Land Use Academy of Utah (LUAU)
LUAU’s website contains online resources to train, inform, and educate elected and appointed officials and the general public in statutory land use issues and best planning practices. Since its launch in 2015, the site has been managed by the Utah League of Cities and Towns (ULCT) and supported by several stakeholders, including the Office of the Property Rights Ombudsman. In late 2023, ULCT and the Ombudsman's office formally agreed to shift management of the site to the newly-appointed Statewide Land Use Training Director, housed within the Office of the Property Rights Ombudsman, with the intent to have the site expanded to serve as the central repository for land use training, information, and education materials for the entire state. ULCT and the additional stakeholders remain actively engaged in creating, supporting, and collaborating on the many resources housed within LUAU.
The updated website is currently under development and is anticipated to be released in Spring 2024. You can access the current LUAU website and resources here . The update will not change the URL, so look for updates, additional content, and resources in the near future!
In the meantime, please see below for current topics and content that will have their final home on the updated LUAU site, which are placed here for easy reference.
Missing Middle Housing
"Missing Middle Housing*" refers to multi-unit, low-rise housing comparable in feel to single-family homes at a middle scale between lower-density detached single-family houses and higher-density multifamily complexes. Because this type of development is scarce in many communities, it is referred to as “missing middle.” It is critical to note that missing middle housing types will look different in every community, as a key component of their placement is being designed to fit into and enhance existing communities. However, common examples include cottages, bungalows, courtyard apartments, duplexes, triplexes, fourplexes, townhouses, and live-work units.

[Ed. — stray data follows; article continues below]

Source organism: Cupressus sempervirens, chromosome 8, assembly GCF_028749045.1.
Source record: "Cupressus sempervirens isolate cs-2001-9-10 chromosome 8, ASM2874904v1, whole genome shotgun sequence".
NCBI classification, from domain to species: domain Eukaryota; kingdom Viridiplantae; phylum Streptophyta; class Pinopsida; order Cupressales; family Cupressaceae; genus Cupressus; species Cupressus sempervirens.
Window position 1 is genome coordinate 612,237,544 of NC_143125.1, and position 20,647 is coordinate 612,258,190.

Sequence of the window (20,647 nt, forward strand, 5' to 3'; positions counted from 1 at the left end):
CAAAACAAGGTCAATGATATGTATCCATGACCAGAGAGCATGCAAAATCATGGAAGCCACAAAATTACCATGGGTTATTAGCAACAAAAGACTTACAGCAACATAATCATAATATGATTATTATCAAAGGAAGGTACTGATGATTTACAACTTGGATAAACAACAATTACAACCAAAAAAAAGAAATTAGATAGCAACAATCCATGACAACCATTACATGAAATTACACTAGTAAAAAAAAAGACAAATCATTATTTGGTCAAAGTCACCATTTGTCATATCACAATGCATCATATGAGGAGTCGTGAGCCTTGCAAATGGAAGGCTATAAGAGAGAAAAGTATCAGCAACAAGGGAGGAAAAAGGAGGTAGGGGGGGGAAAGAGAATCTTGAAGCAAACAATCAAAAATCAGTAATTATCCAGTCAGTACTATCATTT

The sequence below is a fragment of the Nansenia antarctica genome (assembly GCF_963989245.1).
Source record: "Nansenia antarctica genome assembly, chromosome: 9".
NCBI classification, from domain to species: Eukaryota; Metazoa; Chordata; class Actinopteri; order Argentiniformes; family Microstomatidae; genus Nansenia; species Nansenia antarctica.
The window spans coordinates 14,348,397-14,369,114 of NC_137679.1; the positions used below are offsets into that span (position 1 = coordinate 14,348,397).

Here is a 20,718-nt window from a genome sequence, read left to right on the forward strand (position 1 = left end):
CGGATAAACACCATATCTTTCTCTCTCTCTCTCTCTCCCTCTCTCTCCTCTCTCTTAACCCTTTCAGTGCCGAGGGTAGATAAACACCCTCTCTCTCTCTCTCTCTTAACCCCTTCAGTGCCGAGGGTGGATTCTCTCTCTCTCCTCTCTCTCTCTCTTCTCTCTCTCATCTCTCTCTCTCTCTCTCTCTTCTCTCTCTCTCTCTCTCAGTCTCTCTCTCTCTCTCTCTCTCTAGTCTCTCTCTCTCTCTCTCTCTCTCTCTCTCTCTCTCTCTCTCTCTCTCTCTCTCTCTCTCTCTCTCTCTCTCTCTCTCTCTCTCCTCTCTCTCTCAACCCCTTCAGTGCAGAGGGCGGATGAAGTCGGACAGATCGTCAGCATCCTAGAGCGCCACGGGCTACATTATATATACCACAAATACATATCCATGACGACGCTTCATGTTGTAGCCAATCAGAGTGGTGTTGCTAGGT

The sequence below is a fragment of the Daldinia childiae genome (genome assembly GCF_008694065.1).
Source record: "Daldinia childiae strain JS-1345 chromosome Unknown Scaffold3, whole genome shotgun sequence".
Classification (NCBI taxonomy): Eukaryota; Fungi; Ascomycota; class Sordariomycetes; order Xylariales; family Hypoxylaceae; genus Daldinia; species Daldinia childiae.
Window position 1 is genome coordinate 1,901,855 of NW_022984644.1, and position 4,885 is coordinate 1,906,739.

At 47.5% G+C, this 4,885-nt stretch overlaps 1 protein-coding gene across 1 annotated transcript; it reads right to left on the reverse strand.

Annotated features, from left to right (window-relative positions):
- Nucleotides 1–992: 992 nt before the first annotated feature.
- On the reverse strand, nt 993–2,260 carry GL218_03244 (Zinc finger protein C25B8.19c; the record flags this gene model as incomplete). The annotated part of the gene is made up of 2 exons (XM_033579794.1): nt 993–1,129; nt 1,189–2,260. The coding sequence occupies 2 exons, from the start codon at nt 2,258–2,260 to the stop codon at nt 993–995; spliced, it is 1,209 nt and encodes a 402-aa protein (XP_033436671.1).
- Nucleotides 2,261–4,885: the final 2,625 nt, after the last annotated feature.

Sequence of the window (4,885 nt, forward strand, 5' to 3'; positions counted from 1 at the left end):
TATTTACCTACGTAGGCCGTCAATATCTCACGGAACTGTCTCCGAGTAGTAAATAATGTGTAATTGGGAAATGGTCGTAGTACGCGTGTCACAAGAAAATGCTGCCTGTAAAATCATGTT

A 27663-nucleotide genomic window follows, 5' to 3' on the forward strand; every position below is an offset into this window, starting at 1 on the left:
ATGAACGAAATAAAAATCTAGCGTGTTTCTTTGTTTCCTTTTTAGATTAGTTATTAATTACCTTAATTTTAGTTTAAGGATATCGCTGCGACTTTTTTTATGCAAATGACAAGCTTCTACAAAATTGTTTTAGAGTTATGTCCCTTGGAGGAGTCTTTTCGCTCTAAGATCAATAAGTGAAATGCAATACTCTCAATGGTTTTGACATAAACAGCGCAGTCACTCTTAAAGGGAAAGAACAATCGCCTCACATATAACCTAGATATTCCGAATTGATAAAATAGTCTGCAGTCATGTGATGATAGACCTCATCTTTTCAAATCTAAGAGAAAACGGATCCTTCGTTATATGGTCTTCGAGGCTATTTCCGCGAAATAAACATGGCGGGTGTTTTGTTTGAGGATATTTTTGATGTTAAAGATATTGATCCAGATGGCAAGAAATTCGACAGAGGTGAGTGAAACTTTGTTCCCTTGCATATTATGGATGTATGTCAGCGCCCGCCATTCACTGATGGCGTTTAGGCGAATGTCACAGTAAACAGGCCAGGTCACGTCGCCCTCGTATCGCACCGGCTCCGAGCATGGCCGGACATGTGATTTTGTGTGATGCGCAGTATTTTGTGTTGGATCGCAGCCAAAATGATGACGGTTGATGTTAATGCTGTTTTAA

Missing middle housing types contribute to the diversity of housing options in form, affordability, and availability. They can be both an owner-occupied and rental option that works extremely well for first-time home buyers, single adults, smaller families, couples, empty-nesters, retirees, car-free households, and many more. Missing middle units can include several households within a building, shared space, or compact area, offering an alternative to the standard traditional single-family or higher-density condominium or apartment options.
*The term “Missing Middle Housing” was coined by architect Daniel Parolek, see https://opticosdesign.com/missing-middle-housing/
While Utah has a selection of projects all throughout the state that could be considered missing middle housing in both newer and more established neighborhoods, the most commonly seen type of missing middle development has shifted over the years. As detailed within the Utah Foundation’s Middle Housing Study, the placement of missing middle housing types, such as smaller multiplexes (duplexes, triplexes, and fourplexes), was more common in the 1950s through the 1980s.
Since the early 2000s, townhome products have become the more common missing middle development type, with very few smaller multiplex developments being placed. During this same time period, construction of traditional separated single-family homes and larger-scale multi-family apartments have continued to be the predominant housing deliverable, with over 85% of units built falling within those two categories. However, many communities throughout the state are now more focused on placing developments that include a mix of housing types from individual single-family units, missing middle, and higher-density multi-family units sharing space within communities in a cohesive and strategic manner that centers on community character and quality of life.
More established neighborhoods, particularly in areas where higher educational institutions are located, have incorporated missing middle housing concepts for many years. Many neighborhoods in Provo, Salt Lake City, Ogden, Logan, Cedar City, and St. George have a mix of single-family and missing middle units that co-exist together.